Book review: Mindful Teaching and Teaching Mindfulness: A Guide for Anyone Who Teaches Anything (Deborah Schoeberlein)

Via on Nov 28, 2009

Mindful_Teaching

Schools are a whirlwind of activity. Teachers and students, caught up in the hustle and spin of activity, rarely take the time to just notice what is going around them, let alone within them, all in the name of raising standardized test scores.  And yet, mindfulness in education is seen by many as important to the success of everyone involved, if only there was time.  In the spirit of David Forbes’ Boyz 2 Buddhas, Mindful Teaching and Teaching Mindfulness author and teacher Deborah Shoeberlein demonstrates that being more aware in and out of the classroom can take a simple five minutes, or even as little as one minute, and can strengthen one’s skills as an educator as well as strengthening the learning and cognitive abilities of students.

Through her book, Schoeberlein gives suggestions and guidance in methods and techniques to encourage teachers to be more mindful of what is going on within before, during, and even after school.  Next, tools and exercises are provided to the reader to be able to share mindfulness with students while being cognizant of administrative and parental concerns, test-driven curricular conflicts, and skepticism from all involved. Her approach is pointedly non-sectarian and not directly spiritual, a valuable aspect to the work, enabling teachers to utilize these techniques in their classroom regardless of their own spiritual beliefs or those of their students.  The exercises in the book are quick to master, and those offered for students are numerous and open-ended enough to be offered to students regardless of grade level.

Perhaps the only thing that might have strengthened this book would have been a list of resources and research supporting the author’s claims.  In a field where “research-based” has become the mantra of politicians and administrators, being able to cite sources outside of the author would make utilizing these approaches more palatable to those “not in the know” when it comes to the link between mindfulness and education.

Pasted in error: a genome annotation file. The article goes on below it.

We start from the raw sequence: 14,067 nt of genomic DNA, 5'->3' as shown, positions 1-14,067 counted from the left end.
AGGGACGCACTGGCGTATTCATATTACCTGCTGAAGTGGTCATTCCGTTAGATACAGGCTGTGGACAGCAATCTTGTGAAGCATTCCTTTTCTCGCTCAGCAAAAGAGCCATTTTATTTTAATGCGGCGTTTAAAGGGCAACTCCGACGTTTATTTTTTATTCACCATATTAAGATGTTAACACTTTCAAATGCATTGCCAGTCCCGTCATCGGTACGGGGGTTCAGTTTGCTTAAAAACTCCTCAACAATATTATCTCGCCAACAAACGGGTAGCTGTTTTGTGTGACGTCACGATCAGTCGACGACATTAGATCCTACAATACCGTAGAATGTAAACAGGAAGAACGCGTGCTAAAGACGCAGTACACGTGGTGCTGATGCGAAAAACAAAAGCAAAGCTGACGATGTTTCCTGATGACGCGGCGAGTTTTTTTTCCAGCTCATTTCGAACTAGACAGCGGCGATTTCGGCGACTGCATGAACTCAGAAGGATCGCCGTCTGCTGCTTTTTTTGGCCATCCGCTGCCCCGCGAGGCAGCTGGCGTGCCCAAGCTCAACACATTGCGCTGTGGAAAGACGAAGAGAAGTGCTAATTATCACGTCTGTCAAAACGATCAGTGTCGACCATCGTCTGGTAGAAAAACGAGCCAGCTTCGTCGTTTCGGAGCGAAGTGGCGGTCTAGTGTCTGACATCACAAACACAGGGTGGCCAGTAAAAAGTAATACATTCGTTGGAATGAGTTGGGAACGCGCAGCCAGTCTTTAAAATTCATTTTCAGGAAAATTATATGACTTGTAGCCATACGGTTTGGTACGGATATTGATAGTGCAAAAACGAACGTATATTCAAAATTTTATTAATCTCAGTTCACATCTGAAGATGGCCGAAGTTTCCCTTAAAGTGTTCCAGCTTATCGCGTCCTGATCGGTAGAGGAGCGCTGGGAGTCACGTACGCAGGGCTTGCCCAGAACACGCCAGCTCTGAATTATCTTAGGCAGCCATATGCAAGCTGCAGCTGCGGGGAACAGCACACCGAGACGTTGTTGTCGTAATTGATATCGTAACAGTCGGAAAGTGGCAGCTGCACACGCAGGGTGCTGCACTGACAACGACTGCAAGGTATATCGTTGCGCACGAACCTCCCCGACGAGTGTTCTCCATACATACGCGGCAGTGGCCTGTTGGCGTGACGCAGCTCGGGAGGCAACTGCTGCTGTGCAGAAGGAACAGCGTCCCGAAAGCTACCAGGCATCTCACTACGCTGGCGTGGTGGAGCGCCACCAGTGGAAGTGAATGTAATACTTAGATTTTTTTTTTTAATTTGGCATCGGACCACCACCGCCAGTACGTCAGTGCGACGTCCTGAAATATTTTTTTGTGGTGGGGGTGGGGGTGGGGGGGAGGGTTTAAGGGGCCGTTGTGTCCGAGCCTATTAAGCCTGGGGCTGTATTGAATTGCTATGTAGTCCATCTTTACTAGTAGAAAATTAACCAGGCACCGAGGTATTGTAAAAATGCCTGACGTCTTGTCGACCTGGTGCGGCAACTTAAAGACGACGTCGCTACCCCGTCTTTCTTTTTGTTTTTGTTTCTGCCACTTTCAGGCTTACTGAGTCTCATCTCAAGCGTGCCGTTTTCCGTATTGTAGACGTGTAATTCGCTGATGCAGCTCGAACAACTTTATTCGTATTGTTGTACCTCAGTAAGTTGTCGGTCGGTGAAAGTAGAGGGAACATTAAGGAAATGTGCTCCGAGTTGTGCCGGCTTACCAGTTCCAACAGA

Looking for the perfect gift for an educator (or even yourself)?  Pick this up for them.  They’ll thank you for it.  From Wisdom Publications and available at your local, independent bookstore.  (Shop local! Shop independent!  Tell ‘em you saw it on Elephant Journal!)

About Todd Mayville

Todd is a single dad of four diverse and lively kids, and is an English teacher and climbing team coach at a local public high school. A rock climber, cyclist and avid reader, Todd also practices yoga and meditation as often as he possibly can, which helps him stay at least a little centered and sane.

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5 Responses to “Book review: Mindful Teaching and Teaching Mindfulness: A Guide for Anyone Who Teaches Anything (Deborah Schoeberlein)”

  1. Good review, Todd.

    This one is of particular interest to me because my wife is an award-winning teacher turned education consultant ( http://markoandassociates.com ) who also practices Yoga every day.

    Thanks,

    Bob Weisenberg
    http://YogaDemystified.com

  2. Good review, Todd.

    This one is of particular interest to me because my wife is an award-winning teacher turned education consultant ( http://markoandassociates.com ) who also practices Yoga every day.

    Thanks,

    Bob Weisenberg
    http://YogaDemystified.com

  3. Good review, Todd.

    This one is of particular interest to me because my wife is an award-winning teacher turned education consultant ( http://markoandassociates.com ) who also practices Yoga every day.

    Thanks,

    Bob Weisenberg
    http://YogaDemystified.com

  4. Good review, Todd.

    This one is of particular interest to me because my wife is an award-winning teacher turned education consultant ( http://markoandassociates.com ) who also practices Yoga every day.

    Thanks,

    Bob Weisenberg
    http://YogaDemystified.com

  5. [...] work as a mindfulness meditation teacher for a living, and teach presence—living in the now—to others. I have a blog where I write about [...]

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